The disposal of heat-generating radioactive waste in deep underground facilities requires favorable temperature conditions over the project lifetime and beyond [1
]. Depending on the disposal strategy, high temperatures are considered as either beneficial or detrimental [4
]. In the first category, the engineering goal is to increase temperatures in the circumambient rock, and in the second, to decrease the temperatures of critical repository components. The second category is considered in the following. This category often includes further requirements such as retrievability of waste and pre-closure monitoring. Current examples of this strategy are disposal concepts for heat-sensitive host rocks with low thermal conductivity (such as clays) and concepts making use of thermally degradable backfill materials (such as bentonite, a smectite-rich, clay-based buffer material interposed between the waste batch and host rock) [3
]. In this situation, a viable strategy is to cap temperatures in the near-field so as to avoid detrimental effects to the barrier system [6
]. This constraint sets boundaries to the ensemble of all admissible engineering options for the disposal facility. Within those boundaries, a practicable objective is to cluster the waste batches in order to save spatial resources. Currently, this strategy (denoted herein as case A) is the prevailing answer to finding the balance between saving spatial resources and safeguarding favorable temperature conditions.
Alternatively, the objective of lowering temperatures in the near-field can be pursued as long as supplementary benefits are returned from doing so [7
]. The main objective of this strategy is to slow down the deterioration of barrier materials undergoing thermally activated degradation processes, e.g., illitisation of smectite-rich components [8
], degradation of the cementitious materials used as the filler or liner [1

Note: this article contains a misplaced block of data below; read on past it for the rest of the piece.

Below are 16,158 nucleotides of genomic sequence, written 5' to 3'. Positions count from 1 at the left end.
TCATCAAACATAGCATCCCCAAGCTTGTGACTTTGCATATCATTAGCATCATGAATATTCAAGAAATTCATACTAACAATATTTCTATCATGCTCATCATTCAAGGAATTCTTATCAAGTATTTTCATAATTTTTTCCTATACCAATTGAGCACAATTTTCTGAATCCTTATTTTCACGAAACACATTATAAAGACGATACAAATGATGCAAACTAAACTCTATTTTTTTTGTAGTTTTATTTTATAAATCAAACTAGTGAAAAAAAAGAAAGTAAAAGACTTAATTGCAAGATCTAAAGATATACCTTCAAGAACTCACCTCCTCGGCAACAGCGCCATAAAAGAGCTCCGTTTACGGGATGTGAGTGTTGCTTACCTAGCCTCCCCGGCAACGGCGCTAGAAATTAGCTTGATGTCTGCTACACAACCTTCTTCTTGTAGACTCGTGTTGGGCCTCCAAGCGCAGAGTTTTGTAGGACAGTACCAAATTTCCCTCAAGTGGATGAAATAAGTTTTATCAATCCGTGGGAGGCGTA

], or the oxidation of metals [10
]. In this approach (denoted case B) the increased lifetime of barrier components is weighted higher than the usage of spatial resources. Previous work has shown that an efficient way to reduce near-field temperatures is to stretch the disposal room area by increasing the distance between adjacent waste batches [7
]. It was found that the temperature pulse in highly streched geometries approaches the physical minimum under the constraints of fixed batch charge, fixed cooling time, and fixed radioactive inventory. Other strategies to achieve lower temperatures, such as increasing cooling times or halving batch charges, prove less effective in comparison [7
]. Case B settings are characterized by the dominance of the nearest waste batch to the increase in temperature at an arbitrary point in the near-field, while the contribution by remaining waste batches represents a comparatively small increment [7
]. In case A, this is usually not the case.
The case A and case B strategies can be viewed as opposing endpoints in the engineering framework for setting up the disposal room area. The more severe the capping of temperatures, the more the case A strategy converges to the case B strategy. In between the two, further optimization is possible, taking into account aspects that are not discussed in this contribution. In this sense, the case A and case B strategies are useful markers to stake out the ensemble of options to consider in the planning of a disposal facility.
In order to investigate the effect of temperature in the safety case for high-level waste disposal, generic case A configurations shall be compared with generic case B configurations. To avoid an abstract discussion, the topic is illustrated on a particular situation. A program featuring the aforementioned characteristics is the Swiss nuclear waste management program, which is currently in the site-selection phase. For this purpose, the national cooperative for the disposal of radioactive waste (Nagra) follows a case A strategy in which the temperature cap on the outer perimeter of the bentonite is constrained to 100 °C [11
] (p. 2) [12
] (pp. 31–32) [13
] (p. 10). The reason for the constraint is to ensure that no more than half of the smectite-rich buffer material enclosing the waste batches deteriorates during the hot phase of the repository [10
] (pp. 108–109). This strategy shall be compared with two alternative case B strategies assuming the same waste inventory, case B1 and case B2 (Figure 1
). Table 1
lists the essential engineering characteristics of generic (i.e., simplified but characteristic) repository layouts. Case B1 represents a concept which is a priori compatible with the current state of the Swiss program. Case B2 represents a highly optimized setting, which could not possibly be fitted in any of the remaining sites in the Swiss nuclear waste management program, but may still be an option elsewhere, as in the German sub-programs for clays and crystalline rocks (but not necessarily for rock salt, for which higher temperatures are regarded as beneficial for the compaction of backfill material [5